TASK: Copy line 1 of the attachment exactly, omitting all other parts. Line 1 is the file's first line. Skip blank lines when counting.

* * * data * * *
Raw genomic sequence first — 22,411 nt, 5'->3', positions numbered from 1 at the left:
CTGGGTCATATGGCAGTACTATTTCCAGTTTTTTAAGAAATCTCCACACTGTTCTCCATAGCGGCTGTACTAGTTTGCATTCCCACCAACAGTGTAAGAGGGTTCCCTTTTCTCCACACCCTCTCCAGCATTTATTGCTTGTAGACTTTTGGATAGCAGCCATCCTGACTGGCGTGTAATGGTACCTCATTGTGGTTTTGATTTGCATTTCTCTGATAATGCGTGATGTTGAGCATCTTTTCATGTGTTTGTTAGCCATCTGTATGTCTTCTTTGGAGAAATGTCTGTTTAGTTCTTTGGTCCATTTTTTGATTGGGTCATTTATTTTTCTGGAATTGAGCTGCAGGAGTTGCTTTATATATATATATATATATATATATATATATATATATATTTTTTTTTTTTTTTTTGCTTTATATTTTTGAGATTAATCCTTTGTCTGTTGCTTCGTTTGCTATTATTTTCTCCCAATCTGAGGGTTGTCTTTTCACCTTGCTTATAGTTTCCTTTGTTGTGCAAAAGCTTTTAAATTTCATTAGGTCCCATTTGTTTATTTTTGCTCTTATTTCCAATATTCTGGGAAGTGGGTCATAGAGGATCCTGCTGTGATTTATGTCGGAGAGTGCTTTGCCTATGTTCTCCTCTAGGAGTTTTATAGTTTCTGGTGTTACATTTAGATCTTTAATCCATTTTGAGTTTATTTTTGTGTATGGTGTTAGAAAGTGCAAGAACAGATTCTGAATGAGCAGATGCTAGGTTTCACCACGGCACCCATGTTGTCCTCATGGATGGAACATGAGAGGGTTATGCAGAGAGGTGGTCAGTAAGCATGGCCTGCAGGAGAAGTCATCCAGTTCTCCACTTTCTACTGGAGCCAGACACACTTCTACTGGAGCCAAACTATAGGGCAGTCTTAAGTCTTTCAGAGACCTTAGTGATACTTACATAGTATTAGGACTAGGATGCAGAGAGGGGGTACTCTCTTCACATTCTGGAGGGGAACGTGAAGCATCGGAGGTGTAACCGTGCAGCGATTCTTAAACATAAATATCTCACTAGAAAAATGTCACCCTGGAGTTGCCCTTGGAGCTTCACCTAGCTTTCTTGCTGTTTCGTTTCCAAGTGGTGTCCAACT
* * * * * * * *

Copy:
Raw genomic sequence first — 22,411 nt, 5'->3', positions numbered from 1 at the left: